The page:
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‘Nightmare Alley’: A great, great movie about some bad, bad people

Bradley Cooper leads one of the finest ensembles of the year in Guillermo del Toro’s lurid, visually vibrant thriller.

A con artist (Bradley Cooper) falls in with a seedy traveling sideshow in “Nightmare Alley.”
Searchlight Pictures

Just about everyone who crosses the screen in Guillermo del Toro’s lurid and blood-soaked noir thriller “Nightmare Alley” is an awful human being — a predator or a con artist or a killer or a thief, and in some cases a combination of the aforementioned. They’re fascinatingly terrible and if they get what’s coming to ’em it’s because they deserve it, and that makes for an entertaining, wall-to-wall watch.

This is an A-list rendition of a classic B-movie formula.

In fact, “Nightmare Alley” is based on the 1946 pulp novel of the same name by William Lindsay Gresham, which in 1947 was adapted into an uneven but admirably bold and provocative film starring Tyrone Power and Joan Blondell, and with all respect to those bygone stars and director Edmund Goulding, this version is an upgrade on all fronts. Everything about this film is engrossing, from the vibrant yet suitably dark visuals to the nomination-worthy production values to the brilliant performances from one of finest ensembles of the year, including Bradley Cooper, Cate Blanchett, Rooney Mara, Willem Dafoe, Richard Jenkins, Ron Perlman, David Strathairn, Tim Blake Nelson and Mary Steenburgen. This is that rare movie when even a relatively minor role that encompasses maybe a half-dozen lines, e.g., a hulking bodyguard who will do anything to protect his boss, is played by a star-power talent: Holt McCallany, best known as Special Agent Bill Tench on “Mindhunter.” We could follow any of a dozen characters and let their story take over, and it would undoubtedly be fascinating.

With director del Toro and his co-writing partner Kim Morgan wisely keeping the story in its original time period, from the tail-end of the Great Depression in the late 1930s through the early 1940s, “Nightmare Alley” kicks off with Cooper’s Stanton “Stan” Carlisle torching a home under mysterious circumstances and then hitting the road, where he finds work at a “Ten-in-One,” i.e., a seedy and rundown traveling sideshow where the locals can see 10 different acts under one tent for a single price.

Del Toro and his frequent collaborator, ace cinematographer Dan Laustsen, literally pull back the curtain to reveal a tightly knit community of downtrodden outcasts, hustlers, freaks and geeks, led by Dafoe’s vampiric carnival barker, Clem Hoatley, who keeps a collection of deformed fetuses and other curiosities in jars, and immediately takes a liking to Stan, assuring him this is the kind of place where nobody asks about your past and nobody cares.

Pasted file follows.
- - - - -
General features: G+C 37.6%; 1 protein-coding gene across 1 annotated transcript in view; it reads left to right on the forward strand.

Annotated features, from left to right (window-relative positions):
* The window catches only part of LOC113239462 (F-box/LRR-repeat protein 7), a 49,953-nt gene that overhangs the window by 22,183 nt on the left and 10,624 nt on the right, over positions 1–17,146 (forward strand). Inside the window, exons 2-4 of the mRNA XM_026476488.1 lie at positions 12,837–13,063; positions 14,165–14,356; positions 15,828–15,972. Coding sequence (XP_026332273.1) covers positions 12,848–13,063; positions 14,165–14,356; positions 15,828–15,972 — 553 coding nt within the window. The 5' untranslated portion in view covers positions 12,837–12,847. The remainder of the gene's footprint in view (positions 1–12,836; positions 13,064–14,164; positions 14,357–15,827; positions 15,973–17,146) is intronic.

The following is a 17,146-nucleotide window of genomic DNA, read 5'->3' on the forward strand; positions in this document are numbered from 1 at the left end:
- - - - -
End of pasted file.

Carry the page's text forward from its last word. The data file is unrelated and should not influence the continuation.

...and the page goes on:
The handsome and clever Stan quickly implements upgrades to some tired acts, ingratiating himself with the clairvoyant Zeena (Toni Collette) and her booze-soaked old husband Pete (David Strathairn), and begins to woo the seemingly innocent Molly (Rooney Mara), much to the consternation of Molly’s protective father-figure, the strongman Bruno (Ron Perlman), who sees Stan for what he is: a con man through and through.

The first half of “Nightmare Alley” is a deep dive into the rancid carny world — and then we take a drastic and stunning pivot that lands us in big-city Buffalo, where Stan and Molly have taken the routine once perfected by Pete and Zeena and turned it into a high-society mentalist act that has made them the toast of the town. Enter Cate Blanchett, who makes for a gloriously sultry femme fatale as one Dr. Lilith Ritter, a psychiatrist who entices Stan into a series of elaborate and lucrative cons that make use of Dr. Ritter’s extensive and confidential secret recordings of therapy sessions with some of the wealthiest and most powerful people in the city.

Molly (Rooney Mara) teams up with Stan (Bradley Cooper) on a touring mentalist act.
Searchlight Pictures

One such “mark” is the obscenely wealthy and ruthless Ezra Grindle (Richard Jenkins), who believes Stan has the ability to contact the spirit of a young woman from Grindle’s past — a woman whose death has haunted Grindle for decades, and with justifiable reason. This is the thing with “Nightmare Alley”; we know Stan is a bad seed, but more than once, he comes up against human beings who are even more corrupt, more soulless, more capable of nearly unimaginable foul deeds.

Rooney Mara turns in finely honed work as Molly, arguably the only character who still has a moral compass. A damaged soul who has suffered horrific abuse, Molly at first sees Stan as a knight in muddy armor — but as their cons run deeper and more elaborate, she realizes her only chance at survival and redemption is to escape before it’s too late. But it already might be too late. Cooper does some of the finest work of his career as the duplicitous greedy Stan, who is blinded by his own avarice. Filled with juicy performances and unforgettable visuals, “Nightmare Alley” is one of the best films of the year.